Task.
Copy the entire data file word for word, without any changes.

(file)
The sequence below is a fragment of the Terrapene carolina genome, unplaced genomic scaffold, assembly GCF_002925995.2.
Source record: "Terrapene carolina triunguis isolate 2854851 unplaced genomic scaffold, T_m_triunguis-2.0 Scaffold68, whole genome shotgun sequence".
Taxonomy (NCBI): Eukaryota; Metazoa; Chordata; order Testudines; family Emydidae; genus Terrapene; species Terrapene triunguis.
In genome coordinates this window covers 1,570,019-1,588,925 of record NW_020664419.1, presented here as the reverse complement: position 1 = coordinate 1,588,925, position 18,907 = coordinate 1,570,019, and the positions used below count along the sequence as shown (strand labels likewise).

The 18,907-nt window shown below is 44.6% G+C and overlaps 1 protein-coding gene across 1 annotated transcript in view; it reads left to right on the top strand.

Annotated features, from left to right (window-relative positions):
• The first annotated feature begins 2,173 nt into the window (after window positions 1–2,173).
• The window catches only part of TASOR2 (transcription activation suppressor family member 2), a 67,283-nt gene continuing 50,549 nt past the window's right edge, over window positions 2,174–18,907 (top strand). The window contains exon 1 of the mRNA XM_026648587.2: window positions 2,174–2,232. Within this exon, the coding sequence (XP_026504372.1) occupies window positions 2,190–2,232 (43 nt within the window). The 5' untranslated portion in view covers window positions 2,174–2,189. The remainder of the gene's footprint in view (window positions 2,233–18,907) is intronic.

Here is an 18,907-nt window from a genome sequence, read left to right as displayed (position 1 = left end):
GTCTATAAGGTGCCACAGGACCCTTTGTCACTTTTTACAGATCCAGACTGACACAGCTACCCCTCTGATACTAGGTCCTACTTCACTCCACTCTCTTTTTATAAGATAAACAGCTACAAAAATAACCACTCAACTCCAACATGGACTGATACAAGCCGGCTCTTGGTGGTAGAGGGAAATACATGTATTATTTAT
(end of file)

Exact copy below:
The sequence below is a fragment of the Terrapene carolina genome, unplaced genomic scaffold, assembly GCF_002925995.2.
Source record: "Terrapene carolina triunguis isolate 2854851 unplaced genomic scaffold, T_m_triunguis-2.0 Scaffold68, whole genome shotgun sequence".
Taxonomy (NCBI): Eukaryota; Metazoa; Chordata; order Testudines; family Emydidae; genus Terrapene; species Terrapene triunguis.
In genome coordinates this window covers 1,570,019-1,588,925 of record NW_020664419.1, presented here as the reverse complement: position 1 = coordinate 1,588,925, position 18,907 = coordinate 1,570,019, and the positions used below count along the sequence as shown (strand labels likewise).

The 18,907-nt window shown below is 44.6% G+C and overlaps 1 protein-coding gene across 1 annotated transcript in view; it reads left to right on the top strand.

Annotated features, from left to right (window-relative positions):
• The first annotated feature begins 2,173 nt into the window (after window positions 1–2,173).
• The window catches only part of TASOR2 (transcription activation suppressor family member 2), a 67,283-nt gene continuing 50,549 nt past the window's right edge, over window positions 2,174–18,907 (top strand). The window contains exon 1 of the mRNA XM_026648587.2: window positions 2,174–2,232. Within this exon, the coding sequence (XP_026504372.1) occupies window positions 2,190–2,232 (43 nt within the window). The 5' untranslated portion in view covers window positions 2,174–2,189. The remainder of the gene's footprint in view (window positions 2,233–18,907) is intronic.

Here is an 18,907-nt window from a genome sequence, read left to right as displayed (position 1 = left end):
GTCTATAAGGTGCCACAGGACCCTTTGTCACTTTTTACAGATCCAGACTGACACAGCTACCCCTCTGATACTAGGTCCTACTTCACTCCACTCTCTTTTTATAAGATAAACAGCTACAAAAATAACCACTCAACTCCAACATGGACTGATACAAGCCGGCTCTTGGTGGTAGAGGGAAATACATGTATTATTTAT